The present government programme focuses equally on the reorganisation of medical emergency services, the development of longterm care, a pricing system for publicly financed healthcare delivery, financial incentives to encourage productivity in the public sector, informing the public about public hospital and health centre performance, and finally, fiscal incentives for the development of private health insurance.


Challenges to Face

Despite the enormous progress realised in the last few years in the matter of health policy, the health system will always and forever face a number of challenges. Compared to other European countries, thePortuguese health sector spending is characterised by an elevated level of resources compared to its GDP, a low level of spending per capita, significant spending on medicines, and very high spending compared to other countries possessing a similar national health system structure. It has also been shown that the systemis performing low in terms of equity, efficiency, accountability, and responsiveness objectives. Numerous health reforms have been legislated, but never completely implemented.


In the near future, it will be essential for Portugal to improve its access to health services, to reduce the inequalities and to guarantee better coordination between primary and secondary care levels. A tendency towards the diversification of healthcare organisms is in view in Portugal, as in most EU countries. Emerging new forms of public management and public-private partnerships aim at improving accountability and cost containment in the health sector.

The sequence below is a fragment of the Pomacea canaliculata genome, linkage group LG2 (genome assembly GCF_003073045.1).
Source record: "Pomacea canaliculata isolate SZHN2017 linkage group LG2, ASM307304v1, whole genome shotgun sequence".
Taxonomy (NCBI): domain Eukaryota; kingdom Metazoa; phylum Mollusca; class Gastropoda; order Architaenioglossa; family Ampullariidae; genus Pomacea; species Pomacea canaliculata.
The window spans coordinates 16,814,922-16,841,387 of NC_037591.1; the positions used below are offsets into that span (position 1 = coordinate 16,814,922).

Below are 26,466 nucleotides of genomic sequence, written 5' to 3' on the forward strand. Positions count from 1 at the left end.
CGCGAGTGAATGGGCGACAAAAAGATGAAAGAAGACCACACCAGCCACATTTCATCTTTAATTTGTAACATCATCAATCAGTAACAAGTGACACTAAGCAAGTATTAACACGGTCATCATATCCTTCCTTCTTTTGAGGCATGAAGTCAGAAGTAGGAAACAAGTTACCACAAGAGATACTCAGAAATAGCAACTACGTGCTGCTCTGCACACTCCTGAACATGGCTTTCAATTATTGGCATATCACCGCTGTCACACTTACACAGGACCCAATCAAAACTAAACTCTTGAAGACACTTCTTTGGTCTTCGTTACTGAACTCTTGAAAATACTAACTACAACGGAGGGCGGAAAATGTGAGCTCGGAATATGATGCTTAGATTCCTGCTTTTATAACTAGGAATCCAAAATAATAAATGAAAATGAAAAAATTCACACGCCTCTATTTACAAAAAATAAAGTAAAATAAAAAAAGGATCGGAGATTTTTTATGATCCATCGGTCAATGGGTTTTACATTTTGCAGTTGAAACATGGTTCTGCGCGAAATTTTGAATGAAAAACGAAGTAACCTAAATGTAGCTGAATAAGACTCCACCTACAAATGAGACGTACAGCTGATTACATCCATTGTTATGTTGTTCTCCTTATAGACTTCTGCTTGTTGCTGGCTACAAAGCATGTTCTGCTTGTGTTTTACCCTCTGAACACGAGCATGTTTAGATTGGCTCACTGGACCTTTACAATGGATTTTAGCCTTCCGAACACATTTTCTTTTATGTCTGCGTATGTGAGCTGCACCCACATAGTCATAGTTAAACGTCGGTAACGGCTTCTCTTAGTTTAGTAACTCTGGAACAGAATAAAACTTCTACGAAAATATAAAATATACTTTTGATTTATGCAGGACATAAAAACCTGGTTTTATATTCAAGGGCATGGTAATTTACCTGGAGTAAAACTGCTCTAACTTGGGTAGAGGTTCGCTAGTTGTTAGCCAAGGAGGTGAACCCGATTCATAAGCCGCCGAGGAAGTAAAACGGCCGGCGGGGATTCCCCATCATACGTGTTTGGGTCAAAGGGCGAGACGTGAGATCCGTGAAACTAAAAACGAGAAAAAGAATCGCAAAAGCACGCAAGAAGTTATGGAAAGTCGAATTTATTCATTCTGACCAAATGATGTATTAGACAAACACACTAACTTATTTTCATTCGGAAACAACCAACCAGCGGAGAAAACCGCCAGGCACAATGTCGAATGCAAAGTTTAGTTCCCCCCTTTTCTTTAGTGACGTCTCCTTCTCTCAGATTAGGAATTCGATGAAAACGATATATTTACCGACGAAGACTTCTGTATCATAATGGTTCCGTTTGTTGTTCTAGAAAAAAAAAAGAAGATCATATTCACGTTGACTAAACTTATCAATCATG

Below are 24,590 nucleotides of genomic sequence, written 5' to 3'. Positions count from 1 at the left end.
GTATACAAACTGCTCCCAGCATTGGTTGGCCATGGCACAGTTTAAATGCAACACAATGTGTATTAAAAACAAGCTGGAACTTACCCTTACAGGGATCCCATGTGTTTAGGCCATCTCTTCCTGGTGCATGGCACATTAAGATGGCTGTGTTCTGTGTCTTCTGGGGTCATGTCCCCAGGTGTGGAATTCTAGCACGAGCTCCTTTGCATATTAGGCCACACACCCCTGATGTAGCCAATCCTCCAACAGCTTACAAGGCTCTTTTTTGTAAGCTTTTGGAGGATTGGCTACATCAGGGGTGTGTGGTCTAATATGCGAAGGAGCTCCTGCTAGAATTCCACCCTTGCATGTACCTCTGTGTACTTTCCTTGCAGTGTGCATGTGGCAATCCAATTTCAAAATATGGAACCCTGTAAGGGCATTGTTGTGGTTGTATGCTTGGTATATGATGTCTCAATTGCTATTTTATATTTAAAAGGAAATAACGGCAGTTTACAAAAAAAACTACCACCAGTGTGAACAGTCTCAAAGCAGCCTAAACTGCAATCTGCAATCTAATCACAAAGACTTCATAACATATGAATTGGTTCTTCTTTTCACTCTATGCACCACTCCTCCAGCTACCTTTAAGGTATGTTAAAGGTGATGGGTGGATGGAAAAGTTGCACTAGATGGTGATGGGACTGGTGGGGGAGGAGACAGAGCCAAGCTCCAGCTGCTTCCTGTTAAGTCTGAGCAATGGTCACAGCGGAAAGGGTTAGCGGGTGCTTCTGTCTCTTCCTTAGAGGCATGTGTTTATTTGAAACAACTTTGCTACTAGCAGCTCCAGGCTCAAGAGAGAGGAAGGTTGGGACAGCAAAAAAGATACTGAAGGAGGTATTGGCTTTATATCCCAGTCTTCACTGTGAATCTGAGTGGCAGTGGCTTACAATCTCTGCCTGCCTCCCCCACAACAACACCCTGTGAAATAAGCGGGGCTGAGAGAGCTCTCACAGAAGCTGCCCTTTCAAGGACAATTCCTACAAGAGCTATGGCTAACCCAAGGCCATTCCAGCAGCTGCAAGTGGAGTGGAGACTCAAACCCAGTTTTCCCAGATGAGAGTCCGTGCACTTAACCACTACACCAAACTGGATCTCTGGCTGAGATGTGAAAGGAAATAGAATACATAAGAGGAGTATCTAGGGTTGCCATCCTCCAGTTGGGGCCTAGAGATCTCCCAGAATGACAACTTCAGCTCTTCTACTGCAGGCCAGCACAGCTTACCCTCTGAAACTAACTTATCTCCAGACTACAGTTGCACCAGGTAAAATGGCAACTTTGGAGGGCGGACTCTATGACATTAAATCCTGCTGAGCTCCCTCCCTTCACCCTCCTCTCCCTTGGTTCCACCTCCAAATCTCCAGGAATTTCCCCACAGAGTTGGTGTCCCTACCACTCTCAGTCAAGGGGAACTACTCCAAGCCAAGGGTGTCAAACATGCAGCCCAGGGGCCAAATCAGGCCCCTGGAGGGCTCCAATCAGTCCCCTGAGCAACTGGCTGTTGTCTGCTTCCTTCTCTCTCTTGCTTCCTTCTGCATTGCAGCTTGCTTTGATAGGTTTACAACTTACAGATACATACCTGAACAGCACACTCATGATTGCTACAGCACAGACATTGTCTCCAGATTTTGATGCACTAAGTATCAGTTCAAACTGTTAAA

In relation to ICT (Information and Communication Technology), the Ministry of Health, via the national health plan, defined the guiding principles by which health establishments can contribute to the realisation of advances in healthcare between 2004 and 2010. The priorities are: technical assistance, hospital access network, use of information technologies and communication, quality certification, the creation and upgrading of health centres, and the modernisation of hospital services.


e-Health is also a national priority in the National Action Plan for an Information Society. The main objective is to utilise ICT to place the citizen at the centre of the health system, while increasing the quality of services provided, increasing the efficiency of the system and reducing costs. The e-Health policy has three lines of action with the following objectives:

• Health information networks: Improve the backbone communication infrastructure of the health sector. Encourage use of this backbone to introduce addedvalue services and improve information exchange between health service providers.

• Online health services: Improve communication between doctors and patients. For example, use new applications based on Internet and mobile services to assist continuous monitoring of some chronic illnesses (diabetes, high blood pressure, obesity, drugdependency), support medication and treatment follow-up, and support the patient’s family.

• User cards for patients: Introduce patient cards to provide more efficient and effective personalised patient care.


Besides the national personal data protection law, the clinician practice guidelines, and the publicity and medicines marketing guidelines, there is no separate legal framework for e-Health or telemedicine practice.



Financing and investment are undoubtedly two critical themes for Portuguese healthcare. The limited and unbalanced human resource structure, reflecting poor long-term resource policy and planning capacities in the past, might represent one of the strongest challenges the Portuguese health sector may have to face in the years ahead.


A comprehensive health strategy is now in place in Portugal. This is expected to bring together health promotion and protection issues with health service concerns. (CH)

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The state of Portuguese hospitals at the beginning of the decade made significant gaps apparent: quality control was absent, and there was no standardised...